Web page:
PHUKET: Phuket has begun pulsing with vibrancy today. Official cars, police and army officers, and security guards are becoming a common sight. It’s all about the ASEAN foreign ministers meetings and the ASEAN Regional Forum, to be held at Laguna Phuket from Friday to July 23.
Phuketians generally welcome the massive security effort, despite all the checkpoints and limitations on vehicle movements, as Thailand needs to ensure the safety of the diplomats and important folks like US Secretary of State Hillary Clinton.
But how will all this formality and tightened security affect leisure-seeking tourists? How will party-goers and beach bums deal with the sometimes stern-looking officers guarding even the potted plants?
This issue has been discussed at great length on ThaiVisa.Com, the Phuket Gazette‘s partner in the popular ‘Phuket Forum’.
A tourist asks: “Is it strongly recommended to avoid Phuket during the meeting, or can I just ignore it?”
A guy replies: “As I see it, they are putting in the security rules just in case they need to react. The obvious non-reaction in Pattaya was part of the problem there and they don’t want to see that happen again. I think if the red shirts come to make trouble, they’ll be locked up in a hurry. That’s what clarifying these rules…really is.”
Another posting reads: “Can’t really see this having any impact on tourist activities. Expect there will be a big police and military presence and checkpoints. On the up-side, it will likely be a very safe time to visit Phuket.”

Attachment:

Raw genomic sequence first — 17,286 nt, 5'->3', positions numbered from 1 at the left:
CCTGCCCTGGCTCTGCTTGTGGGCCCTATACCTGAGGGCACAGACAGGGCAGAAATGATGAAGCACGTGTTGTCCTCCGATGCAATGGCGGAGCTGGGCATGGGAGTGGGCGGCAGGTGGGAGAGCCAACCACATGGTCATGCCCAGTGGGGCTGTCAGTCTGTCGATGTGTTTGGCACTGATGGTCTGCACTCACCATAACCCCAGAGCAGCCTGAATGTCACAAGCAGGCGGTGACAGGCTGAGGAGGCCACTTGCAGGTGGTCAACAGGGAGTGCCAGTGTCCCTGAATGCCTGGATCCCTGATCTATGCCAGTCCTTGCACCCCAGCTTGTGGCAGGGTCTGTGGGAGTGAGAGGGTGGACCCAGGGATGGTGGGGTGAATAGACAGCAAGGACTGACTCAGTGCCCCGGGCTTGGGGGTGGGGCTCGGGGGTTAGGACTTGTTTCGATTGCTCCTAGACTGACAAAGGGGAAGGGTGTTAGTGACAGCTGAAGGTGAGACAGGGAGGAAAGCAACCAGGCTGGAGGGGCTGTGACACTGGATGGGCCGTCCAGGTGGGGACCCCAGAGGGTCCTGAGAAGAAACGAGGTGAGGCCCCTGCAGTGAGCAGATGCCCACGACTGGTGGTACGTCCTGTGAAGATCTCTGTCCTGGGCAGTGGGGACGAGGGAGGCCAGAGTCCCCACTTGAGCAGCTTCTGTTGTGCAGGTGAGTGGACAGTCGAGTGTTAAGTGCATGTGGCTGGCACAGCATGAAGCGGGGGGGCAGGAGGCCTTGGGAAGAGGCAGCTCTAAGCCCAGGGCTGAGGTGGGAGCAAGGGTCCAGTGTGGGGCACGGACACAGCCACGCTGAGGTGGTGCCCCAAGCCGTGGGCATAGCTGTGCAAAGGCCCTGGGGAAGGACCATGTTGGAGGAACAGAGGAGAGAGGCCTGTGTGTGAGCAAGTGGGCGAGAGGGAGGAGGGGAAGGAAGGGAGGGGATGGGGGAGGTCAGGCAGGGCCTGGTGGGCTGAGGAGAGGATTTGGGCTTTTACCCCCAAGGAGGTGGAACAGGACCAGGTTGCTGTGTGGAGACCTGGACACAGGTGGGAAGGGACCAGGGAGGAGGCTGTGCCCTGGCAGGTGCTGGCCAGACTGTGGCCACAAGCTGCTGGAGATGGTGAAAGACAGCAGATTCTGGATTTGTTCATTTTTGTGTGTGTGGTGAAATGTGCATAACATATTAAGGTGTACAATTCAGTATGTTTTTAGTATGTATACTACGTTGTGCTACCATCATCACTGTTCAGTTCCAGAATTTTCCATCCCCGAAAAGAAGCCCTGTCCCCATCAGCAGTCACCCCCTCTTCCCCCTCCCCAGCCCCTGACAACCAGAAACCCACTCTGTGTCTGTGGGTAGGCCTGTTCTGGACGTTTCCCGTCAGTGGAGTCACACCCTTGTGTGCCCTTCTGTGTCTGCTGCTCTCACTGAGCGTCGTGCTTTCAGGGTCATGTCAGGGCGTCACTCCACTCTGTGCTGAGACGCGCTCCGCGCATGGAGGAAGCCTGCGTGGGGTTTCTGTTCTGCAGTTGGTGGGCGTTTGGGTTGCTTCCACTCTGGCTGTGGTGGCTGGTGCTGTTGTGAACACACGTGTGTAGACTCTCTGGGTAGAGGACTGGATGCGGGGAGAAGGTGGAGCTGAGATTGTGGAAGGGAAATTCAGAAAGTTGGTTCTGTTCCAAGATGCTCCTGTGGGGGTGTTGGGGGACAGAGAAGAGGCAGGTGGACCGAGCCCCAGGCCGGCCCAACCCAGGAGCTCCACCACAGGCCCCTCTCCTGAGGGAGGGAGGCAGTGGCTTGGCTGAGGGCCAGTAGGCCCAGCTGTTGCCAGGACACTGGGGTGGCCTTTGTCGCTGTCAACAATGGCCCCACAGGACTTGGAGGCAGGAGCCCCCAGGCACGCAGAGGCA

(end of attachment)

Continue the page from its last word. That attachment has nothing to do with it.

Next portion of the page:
Yet another has someone saying he wouldn’t be surprised if there were extra delays at Immigration/Customs clearance.
However, apart from ThaiVisa.Com, it is surprisingly difficult to find much information about the ASEAN meetings on the Internet.
Googling the words ’42nd Asean Phuket’ should result in a flood of information, but no matter what keyword combination you use, the official website 14thaseansummit.org, which should be the ultimate authority on the meetings, doesn’t even make the front page in the search results.
So it’s difficult to find out what the meetings themselves are all about. Though the schedule can be found on the official website, there are no answers to questions you might want to ask. The only thing that seems to surface is news reports on security measures.
Nor is there any mention of the fact that Foreign Minister Kasit Piromya is facing terrorism charges related to the shutting down of Suvarnabhumi Airport last year. Clearly, everybody inside the ministry is closely guarding this secret because, after all, the Thai Foreign Minister is the key person in the ASEAN event.
Hopefully, other officials will be like Kasit, who has always been truthful about his role in the airport seizure and who obviously isn’t afraid to be asked about human rights and political security issues by his ASEAN counterparts.
— Nation & Gazette Reporters
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